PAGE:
was a personal friend of Joseph Smith and Hyrum, acting as a body guard for the
prophet. He was taken to prison several times for defending the prophet and
Hyrum, and while there endured many hardships, such as hunger, thirst and cold.
At one time he was in prison for 6 months. During this time his daughter Sarah
was born. One day his wife met the prophet on the street and asked him if he had
any idea when John would be released and the prophet replied that John could
walk out of that prison as easy as he could turn his hand (going through the
motions) and at that moment the spirit of prophesy came to John Taylor and
pointed out the way for deliverance. That afternoon the prison caretaker had
gone away, leaving his wife in the care of the prison. While she had her back
turned standing ironing, the door came open and John, removing his shoes, walked
out of the prison without being noticed and passed by a large blood hound lying
asleep, chained by the door. He carried his shoes and ran through the snow for
15 miles to the Mississippi River and crossed on the ice (Another account
formerly in possession of Emma Knight Furness of the same incident says, and I
quote: 'He had on a pair of old shoes and socks and walked through snow for
fifteen miles to the Mississippi River and crossed on the ice and just after he
stepped on the opposite side of the river the ice gave way, thus he was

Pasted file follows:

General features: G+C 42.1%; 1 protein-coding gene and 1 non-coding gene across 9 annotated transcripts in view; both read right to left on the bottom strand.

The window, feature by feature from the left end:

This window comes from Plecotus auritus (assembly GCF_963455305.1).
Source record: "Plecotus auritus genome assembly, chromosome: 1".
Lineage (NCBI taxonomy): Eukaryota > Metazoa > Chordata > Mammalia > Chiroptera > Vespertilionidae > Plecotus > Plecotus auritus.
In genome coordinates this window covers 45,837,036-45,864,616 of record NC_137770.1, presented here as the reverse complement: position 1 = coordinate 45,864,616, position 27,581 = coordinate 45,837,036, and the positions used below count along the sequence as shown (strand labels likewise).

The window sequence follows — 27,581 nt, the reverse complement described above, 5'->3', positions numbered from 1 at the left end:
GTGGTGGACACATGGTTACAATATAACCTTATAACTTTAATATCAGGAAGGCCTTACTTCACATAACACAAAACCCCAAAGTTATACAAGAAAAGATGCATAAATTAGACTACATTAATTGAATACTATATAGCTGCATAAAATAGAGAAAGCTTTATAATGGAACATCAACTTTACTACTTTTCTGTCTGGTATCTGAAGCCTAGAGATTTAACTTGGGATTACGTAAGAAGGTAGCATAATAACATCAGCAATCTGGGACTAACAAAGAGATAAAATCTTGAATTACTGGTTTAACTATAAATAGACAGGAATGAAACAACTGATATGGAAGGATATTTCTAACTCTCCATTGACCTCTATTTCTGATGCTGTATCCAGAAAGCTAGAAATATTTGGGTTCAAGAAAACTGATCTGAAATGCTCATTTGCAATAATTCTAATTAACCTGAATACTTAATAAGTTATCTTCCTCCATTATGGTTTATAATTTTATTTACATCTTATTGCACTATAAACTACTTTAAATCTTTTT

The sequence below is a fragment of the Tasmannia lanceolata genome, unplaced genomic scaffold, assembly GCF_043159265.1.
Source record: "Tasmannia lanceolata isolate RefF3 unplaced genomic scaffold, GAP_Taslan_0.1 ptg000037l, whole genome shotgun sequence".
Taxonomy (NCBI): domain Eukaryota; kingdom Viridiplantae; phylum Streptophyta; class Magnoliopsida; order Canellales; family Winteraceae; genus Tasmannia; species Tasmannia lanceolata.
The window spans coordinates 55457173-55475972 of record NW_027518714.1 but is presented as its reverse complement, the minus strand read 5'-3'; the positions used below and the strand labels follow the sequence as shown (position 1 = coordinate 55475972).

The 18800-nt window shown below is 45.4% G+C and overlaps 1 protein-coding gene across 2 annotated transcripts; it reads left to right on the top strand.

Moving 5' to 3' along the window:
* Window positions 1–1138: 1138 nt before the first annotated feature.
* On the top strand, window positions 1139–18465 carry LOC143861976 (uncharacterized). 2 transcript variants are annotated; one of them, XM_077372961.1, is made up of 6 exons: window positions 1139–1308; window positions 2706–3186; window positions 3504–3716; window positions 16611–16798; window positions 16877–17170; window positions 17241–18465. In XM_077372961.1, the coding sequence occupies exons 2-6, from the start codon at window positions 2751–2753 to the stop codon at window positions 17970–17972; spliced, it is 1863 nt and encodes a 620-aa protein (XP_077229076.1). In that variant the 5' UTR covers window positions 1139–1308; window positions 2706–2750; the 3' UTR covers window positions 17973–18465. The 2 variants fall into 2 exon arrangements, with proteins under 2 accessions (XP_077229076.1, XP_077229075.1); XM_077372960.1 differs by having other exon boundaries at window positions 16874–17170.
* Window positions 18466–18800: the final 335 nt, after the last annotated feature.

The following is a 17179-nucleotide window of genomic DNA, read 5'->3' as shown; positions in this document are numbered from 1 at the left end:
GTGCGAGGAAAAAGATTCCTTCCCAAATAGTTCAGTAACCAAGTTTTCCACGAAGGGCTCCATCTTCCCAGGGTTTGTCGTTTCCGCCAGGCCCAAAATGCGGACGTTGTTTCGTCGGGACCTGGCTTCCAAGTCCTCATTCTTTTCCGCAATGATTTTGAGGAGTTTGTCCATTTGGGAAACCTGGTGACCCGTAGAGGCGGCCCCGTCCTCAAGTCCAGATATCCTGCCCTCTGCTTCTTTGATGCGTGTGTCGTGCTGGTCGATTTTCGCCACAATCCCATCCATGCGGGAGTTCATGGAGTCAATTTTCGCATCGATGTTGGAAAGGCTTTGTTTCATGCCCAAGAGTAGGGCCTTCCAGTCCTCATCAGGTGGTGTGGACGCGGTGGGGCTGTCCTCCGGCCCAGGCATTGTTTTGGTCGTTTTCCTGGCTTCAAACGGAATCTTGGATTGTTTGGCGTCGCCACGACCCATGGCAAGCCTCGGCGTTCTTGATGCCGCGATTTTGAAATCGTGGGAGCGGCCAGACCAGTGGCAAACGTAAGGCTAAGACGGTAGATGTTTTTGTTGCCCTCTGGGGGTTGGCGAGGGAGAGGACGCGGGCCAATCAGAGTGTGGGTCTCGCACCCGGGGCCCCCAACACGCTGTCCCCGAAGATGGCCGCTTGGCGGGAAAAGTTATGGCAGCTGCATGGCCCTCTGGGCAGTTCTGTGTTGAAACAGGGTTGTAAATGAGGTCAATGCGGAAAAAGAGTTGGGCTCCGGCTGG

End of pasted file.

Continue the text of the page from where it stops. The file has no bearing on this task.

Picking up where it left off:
protected from the mob.' That same account records that John was hand-cuffed by
the officer that arrested him and placed on a Jackass with his legs tied under
the animal's belly. 'The officer, riding a fine steed, started off, leaving the
jackass and his burden to follow. The officer and horse went very fast and the
jackass, disgusted at being left behind turned about and started in the opposite
direction. When the officer discovered this, he sped back and turned jack and
John the other way and there after rode in the rear so as to make sure of
landing his prisoner safely at his destination. While confined in prison a short
time he endured many tortures such as cold, hunger and thirst and on another
occasion he was taken to prison for his cause and confined in jail for six
months.') Just as he stepped on the opposite shore, the ice gave way, thus
protecting him from the mob. After he had gone a short distance, he met a dear
friend, Brother Morely. They were so happy to meet again that they fell on each
others necks and wept for joy. When John arrived at Brother Morley's home, his
feet were frozen and swollen so bad that he had to remain there for a few days
before going on home. John's wife was one of the first to join the Relief
Society at Nauvoo. Both John and his wife, Eleanor, received patriarchal
blessings at the hands of Hyrum Smith on 7 November 1841.
At one time he and his wife went up Black River for many months getting out
lumber for the Nauvoo Temple. In 1845 there were 36 families that left Nauvoo
for Texas, including John and Family. They took up farming and remained there
until 1854, when they left everything and went to Oklahoma. There they stayed
for two years to make arrangements for their long journey west.
They started for Utah 12 June 1856 and arrived in Salt Lake Valley 15 June 1857.
They owned their own Company consisting of 10 children, 2 wagons, 12 yokes of
oxen, one horse, 12 cows and a few young stock. They had but one accident on the